AmeriCorps

FILE - In this file photo, Americorps volunteer John Harris III, helps to coordinate a jobs fair program, fill up some documents for job seekers in Washington. 

U.S. Senator Chris Coons is sponsoring bipartisan legislation that could help Delaware hire the hundreds of contact tracing workers the Delaware Division of Public Health has said it needs to facilitate reopening safely.

The Pandemic Response and Opportunity Through National Service Act, introduced Tuesday, May 5, 2020, would expand national service programs like AmeriCorps to help meet the need for as many as 300,000 new workers for contact tracing, testing, and other COVID-19 relief efforts.

"We're no where close," said Coons. "We know that we have a ready pool of returned Peace Corps volunteers, of current year AmeriCorps members, and hundreds of thousands of Americans, who have applied to be AmeriCorps members, but we haven't had the number of funded slots for them."

The bipartisan and bicameral legislation seeks to double AmeriCorps capacity from 75,000 to 150,000 for this year and double it again for next year.

"By expanding national service programs like AmeriCorps, we can quickly stand up a workforce of 150,000 people, who would be available to do the contact tracing and testing support so badly needed by state and local governments all over the country."

Contact tracing requires more than telephone calls.

"[People] who are trained in pandemic investigation, are able to ask questions that are focused, concise, access needed information, but frankly, also culturally competent," said Coons. "Part of this legislation is prioritizing the hiring of a broadly diverse corps, that represents the communities most at risk and have bore the heaviest burden of this pandemic."

Coons also pointed to the more than one million graduating high school seniors, entering uncertain job markets, who could be likely candidates for the service program.

"With lack of clarity about their future an their opportunities, are a ripe field from which we can recruit, train, and place folks," he said.

The legislation seeks to also increase compensation and the education benefit for participants to broaden participation. Currently, the living stipend for most AmeriCorps workers is roughly minimum wage (depending on where you live), or $15,000 a year. The education award is about $6,000, Coons estimated.

"Both of those are well-below what we think is needed to really engage and mobilize a workforce that can earn a college opportunity through service."

The act would also strengthen AmeriCorps' partnerships with the federal government, including with the Federal Emergency Management Agency for disaster response, Fish and Wildlife Service, for conservation work, and for the U.S. Department of Agriculture for health and hunger work. It would add the Centers for Disease Control to the list of partners as well.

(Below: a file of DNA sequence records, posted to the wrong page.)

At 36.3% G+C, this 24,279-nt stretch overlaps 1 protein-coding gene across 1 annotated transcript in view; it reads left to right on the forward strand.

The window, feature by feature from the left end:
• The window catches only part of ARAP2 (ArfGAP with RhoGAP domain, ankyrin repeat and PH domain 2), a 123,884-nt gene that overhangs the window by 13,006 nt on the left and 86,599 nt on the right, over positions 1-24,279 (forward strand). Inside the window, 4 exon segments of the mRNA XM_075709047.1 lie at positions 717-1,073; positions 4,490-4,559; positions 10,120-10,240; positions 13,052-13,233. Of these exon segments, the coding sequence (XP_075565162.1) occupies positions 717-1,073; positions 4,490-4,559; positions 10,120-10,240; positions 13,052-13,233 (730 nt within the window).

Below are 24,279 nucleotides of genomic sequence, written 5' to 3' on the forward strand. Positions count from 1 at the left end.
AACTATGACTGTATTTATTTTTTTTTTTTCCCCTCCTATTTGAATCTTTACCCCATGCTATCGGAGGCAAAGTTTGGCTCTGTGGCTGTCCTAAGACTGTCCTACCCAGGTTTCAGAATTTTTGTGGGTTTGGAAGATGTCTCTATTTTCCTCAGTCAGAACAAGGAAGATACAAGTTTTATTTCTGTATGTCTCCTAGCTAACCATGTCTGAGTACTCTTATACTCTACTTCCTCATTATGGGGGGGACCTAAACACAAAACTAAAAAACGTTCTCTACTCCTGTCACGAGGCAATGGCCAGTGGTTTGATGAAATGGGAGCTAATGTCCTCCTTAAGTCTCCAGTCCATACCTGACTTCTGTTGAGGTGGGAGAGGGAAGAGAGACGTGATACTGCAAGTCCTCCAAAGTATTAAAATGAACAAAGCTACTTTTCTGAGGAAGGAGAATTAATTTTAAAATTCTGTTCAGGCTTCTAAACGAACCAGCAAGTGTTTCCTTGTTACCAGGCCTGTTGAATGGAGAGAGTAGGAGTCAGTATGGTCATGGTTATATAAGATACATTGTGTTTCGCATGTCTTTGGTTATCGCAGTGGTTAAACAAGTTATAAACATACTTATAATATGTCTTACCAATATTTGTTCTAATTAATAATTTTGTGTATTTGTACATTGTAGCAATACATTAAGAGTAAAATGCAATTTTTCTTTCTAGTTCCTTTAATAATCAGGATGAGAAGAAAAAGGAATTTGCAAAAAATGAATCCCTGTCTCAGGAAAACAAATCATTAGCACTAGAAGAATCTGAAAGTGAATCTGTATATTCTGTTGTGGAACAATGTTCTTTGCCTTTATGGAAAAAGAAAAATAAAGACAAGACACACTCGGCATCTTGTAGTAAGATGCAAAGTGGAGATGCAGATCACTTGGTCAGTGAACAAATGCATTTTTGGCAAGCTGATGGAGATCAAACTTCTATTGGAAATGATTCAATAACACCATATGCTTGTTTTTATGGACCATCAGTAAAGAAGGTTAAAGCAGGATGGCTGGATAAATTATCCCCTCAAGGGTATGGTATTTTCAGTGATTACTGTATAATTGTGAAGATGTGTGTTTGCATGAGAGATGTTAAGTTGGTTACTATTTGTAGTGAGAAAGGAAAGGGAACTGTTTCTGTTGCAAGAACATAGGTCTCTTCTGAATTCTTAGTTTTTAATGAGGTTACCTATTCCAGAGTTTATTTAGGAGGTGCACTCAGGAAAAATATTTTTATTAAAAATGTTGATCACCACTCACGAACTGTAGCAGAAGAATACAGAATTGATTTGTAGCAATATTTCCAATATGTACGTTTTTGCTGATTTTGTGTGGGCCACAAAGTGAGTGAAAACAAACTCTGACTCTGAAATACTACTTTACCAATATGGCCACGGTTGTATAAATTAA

"This will allow for quick, federal deployment for our crisis regions, and our first priority of course is the public health needs coming from this COVID pandemic," said U.S. Congressman David Price (D-North Carolina). "The activities would not be limited to that public health function, they would also have other COVID-related possibilities such as emergency logistics, workforce and re-employment services, education support, where educational services have been dislocated, services that combat food and nutrition insecurity."

Coons said it also continues a great tradition in American history.

"The challenge of the great Depression was partly addressed through the Civilian Conservation Corps--a very similar national effort to mobilize a generation of young Americans," he said.

U.S. Senator Amy Klobuchar (D-Minnesota) also stressed this.

"More than 80 years ago, the Great Depression threatened our way of life in a way that's very similar to what we're seeing today, and what did our country do? We didn't back down. Yes, short-term measures were taken immediately, but also things were put into place that stood the test of time, and one of them was service--public service."

It's unclear whether the Pandemic Response and Opportunity Through National Service Act would be part of broader COVID-19 relief packages and what it would cost.

Congresswoman Doris Matsui of California called it a "locally-focused, federally-funded bridge."

"...To create hundreds of thousands of jobs. These jobs will assist our non profits, help vulnerable communities, and prepare students and young adults into a competitive workforce."

Eventually, the corps could be used to help with what could be the largest vaccination campaign in our country, once a vaccine for COVID-19 is developed.